Growing up in Gloucester, I had already met poverty, though I had no name then for the way some of my schoolmates lived in sprawling, rickety apartment houses like "The Beehive" on Centennial Avenue, crowded into a few rooms with parents, grandparents, aunts and uncles, as the war raged and most of the men were overseas. Again, the smell of heating oil and unwashed bodies that I would come to know so well as a social worker. I'd also seen poverty in Italy, in the streets and alleys of the San Freddiano neighborhood in Florence, in Roman quarters like Testaccio, or in the bombed-out ruins on the periphery of the city, which Pier Paolo Pasolini had graphically described in novels like Ragazzi di Vita and Una Vita Violenta: beggars in front of churches; boys offering their bodies, Gypsy children dressed in rags, selling trinkets in public markets. I'd even come across destitution in Greece as I traveled on buses, packed into cushionless seats with peasant women carrying chickens or baby goats. I'd seen it in England, too, as I roamed the streets of Manchester and Liverpool. But never, until I went to work at Action, had I experienced the condition first hand or been forced to confront its consequences in family violence, drug abuse, alcoholism and crime. That was the real poverty, I came to understand, not simply the fact that people didn't have money or jobs or decent places to live, but a poverty of the soul, an erasure in so many instances of every trace of human or transcendent sense of the spirit.

I had experienced a lack of money myself, living alone in a room on Main Street after my wife and I separated, trying to manage child support, rent and food on $100 a week. But the difference between me and my clients was that by virtue of my education I had what was then called "earning power," for I soon found two part-time jobs to go along with the full-time social work — teaching humanities one morning a week at Montserrat College of Art, and English as an adjunct instructor in the Evening Division of North Shore Community College. I drove a 1962 VW bug, which I'd paid $200 for, and my rent was $37.50 a month in the studio I shared with my painter friend George Gabin before Jeane moved to Cambridge with the kids and I returned to Vine Street, largely so that I would have a house they could visit on alternate weekends, a house that was familiar to them and which also gave me some peace of mind as I tried to cope with the radical changes in my own life.

At first the agency didn't want to give me the job I'd applied for as "home visitor" in a new research and demonstration program called "Home Start." The thrust of the program, in terms of the new language I was beginning to learn — the jargon of social programs and human service policy planners — was to explore a home-based option for the popular and extremely effective Head Start pre-school programs, which soon became the signature of President Lyndon B. Johnson's War on Poverty. The Home Start concept considered the mother to be the primary educator of her children. What the agency hoped to create for the group of mothers who entered the program (there would eventually be a total of 300 families enrolled) with their one- to five-year old children was a base of support that centered on the home visitor, a teacher and resource person, who would visit the family on a regular basis, providing the mother with educational materials, personal and moral support, and parenting skills enhancement. The program would also provide mental health counseling and family therapy for those who needed it, comprehensive health care, nutritional information, further education for mothers who wanted to re-enter the workforce (many were on public assistance), and a steady, helpful, friendly presence in the person of the home visitor for normally young single mothers, who had become isolated as a result of poverty, abuse and abandonment. Most of our client families lived in public housing, which, if more affordable to them, presented its own problems, not the least of which was isolation, as poverty became increasingly ghettoized in the nation.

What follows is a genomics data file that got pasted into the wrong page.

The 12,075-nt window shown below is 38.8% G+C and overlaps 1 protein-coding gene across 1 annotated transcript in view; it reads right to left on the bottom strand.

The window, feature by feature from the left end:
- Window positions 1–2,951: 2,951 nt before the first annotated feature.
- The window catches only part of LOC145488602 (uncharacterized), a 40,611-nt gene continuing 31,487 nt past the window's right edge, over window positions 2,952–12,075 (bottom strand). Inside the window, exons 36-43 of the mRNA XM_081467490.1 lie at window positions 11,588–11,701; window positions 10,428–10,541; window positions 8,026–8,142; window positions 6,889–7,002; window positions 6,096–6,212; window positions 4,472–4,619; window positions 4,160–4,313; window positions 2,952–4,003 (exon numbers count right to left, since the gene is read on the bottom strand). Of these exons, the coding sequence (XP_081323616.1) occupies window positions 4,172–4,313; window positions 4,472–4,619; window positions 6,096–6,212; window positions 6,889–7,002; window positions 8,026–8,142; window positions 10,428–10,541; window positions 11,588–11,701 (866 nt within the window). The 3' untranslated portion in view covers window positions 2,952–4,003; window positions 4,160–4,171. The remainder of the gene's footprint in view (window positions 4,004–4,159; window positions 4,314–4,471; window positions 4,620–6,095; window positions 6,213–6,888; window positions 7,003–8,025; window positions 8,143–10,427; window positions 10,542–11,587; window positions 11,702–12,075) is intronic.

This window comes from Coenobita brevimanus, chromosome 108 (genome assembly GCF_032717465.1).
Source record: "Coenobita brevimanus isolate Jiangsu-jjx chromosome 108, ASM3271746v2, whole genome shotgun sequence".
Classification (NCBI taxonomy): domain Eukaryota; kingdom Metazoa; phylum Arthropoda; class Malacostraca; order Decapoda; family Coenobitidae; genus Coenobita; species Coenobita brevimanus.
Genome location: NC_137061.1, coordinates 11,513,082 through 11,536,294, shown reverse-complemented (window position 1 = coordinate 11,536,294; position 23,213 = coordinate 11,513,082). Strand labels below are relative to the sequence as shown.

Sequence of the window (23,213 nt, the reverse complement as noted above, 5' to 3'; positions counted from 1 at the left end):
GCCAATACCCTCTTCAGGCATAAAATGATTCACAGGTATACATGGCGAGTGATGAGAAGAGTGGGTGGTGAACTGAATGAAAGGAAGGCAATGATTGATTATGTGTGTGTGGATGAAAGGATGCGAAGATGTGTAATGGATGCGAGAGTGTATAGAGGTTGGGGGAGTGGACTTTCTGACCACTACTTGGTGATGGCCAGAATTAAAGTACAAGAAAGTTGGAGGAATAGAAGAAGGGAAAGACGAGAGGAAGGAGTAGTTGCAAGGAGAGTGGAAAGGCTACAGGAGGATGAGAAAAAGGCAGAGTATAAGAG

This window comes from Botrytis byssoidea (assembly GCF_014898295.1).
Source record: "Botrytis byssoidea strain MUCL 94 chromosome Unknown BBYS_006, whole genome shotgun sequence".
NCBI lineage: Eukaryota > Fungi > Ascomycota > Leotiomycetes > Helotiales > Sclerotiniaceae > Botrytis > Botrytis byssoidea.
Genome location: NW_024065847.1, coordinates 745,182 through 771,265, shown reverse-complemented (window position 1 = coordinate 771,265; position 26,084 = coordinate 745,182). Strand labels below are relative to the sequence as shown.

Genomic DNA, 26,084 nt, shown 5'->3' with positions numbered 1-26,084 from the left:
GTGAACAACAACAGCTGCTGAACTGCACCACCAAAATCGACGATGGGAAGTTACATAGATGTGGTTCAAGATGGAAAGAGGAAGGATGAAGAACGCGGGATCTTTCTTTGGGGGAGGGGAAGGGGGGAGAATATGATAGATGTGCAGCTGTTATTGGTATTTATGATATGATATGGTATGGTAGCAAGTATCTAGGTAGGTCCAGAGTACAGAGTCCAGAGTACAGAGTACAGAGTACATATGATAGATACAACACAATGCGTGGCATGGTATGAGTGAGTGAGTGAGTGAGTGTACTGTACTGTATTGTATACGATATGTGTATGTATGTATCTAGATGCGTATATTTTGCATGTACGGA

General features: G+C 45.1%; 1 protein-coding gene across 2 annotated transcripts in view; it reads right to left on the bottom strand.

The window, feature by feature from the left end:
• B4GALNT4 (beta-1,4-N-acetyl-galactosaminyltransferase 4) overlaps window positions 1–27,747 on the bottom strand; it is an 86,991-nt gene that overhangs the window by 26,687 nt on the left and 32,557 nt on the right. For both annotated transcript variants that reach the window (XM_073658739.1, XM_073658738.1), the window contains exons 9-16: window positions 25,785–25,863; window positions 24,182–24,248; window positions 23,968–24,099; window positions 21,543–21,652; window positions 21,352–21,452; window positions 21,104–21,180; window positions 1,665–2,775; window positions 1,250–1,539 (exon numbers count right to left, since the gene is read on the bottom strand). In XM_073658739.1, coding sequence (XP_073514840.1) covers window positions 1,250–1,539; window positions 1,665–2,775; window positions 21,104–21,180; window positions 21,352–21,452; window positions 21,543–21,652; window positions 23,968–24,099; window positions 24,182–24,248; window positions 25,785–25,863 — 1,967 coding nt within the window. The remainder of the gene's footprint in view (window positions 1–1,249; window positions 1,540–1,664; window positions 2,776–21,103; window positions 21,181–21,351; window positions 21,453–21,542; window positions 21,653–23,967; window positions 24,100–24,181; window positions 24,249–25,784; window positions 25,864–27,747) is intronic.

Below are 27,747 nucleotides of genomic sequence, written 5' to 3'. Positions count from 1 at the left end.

In reviewing my application for the position of home visitor (as a teacher I thought it would be a perfect job for me, especially with my recent experience of having taught with the other parents at the Cape Ann Cooperative School), the board of directors found me suitable for the agency; but some members, women, I learned, had reservations about hiring a newly single man, who would be entering the homes of what they considered to be vulnerable young women. Wouldn't it be better, they suggested, for me to be given the job of family services coordinator, along with an office of my own, where the mothers could come to me if they wished? On the surface it seemed a good compromise, though I had no experience in social work or counseling and the position paid less than that of a home visitor. The irony, of course, was that, as a "social worker" I'd be thrown into far more intimate situations with the mothers than I would have been as a teacher, for they would be coming to me with a variety of problems and I would be the person to provide them both with referrals and direct services. I would also be the liaison with doctors, therapists, hospitals, school departments, the welfare and public housing offices, and, indeed, often the police and the courts — in effect, with all of the systems in which their lives were enmeshed.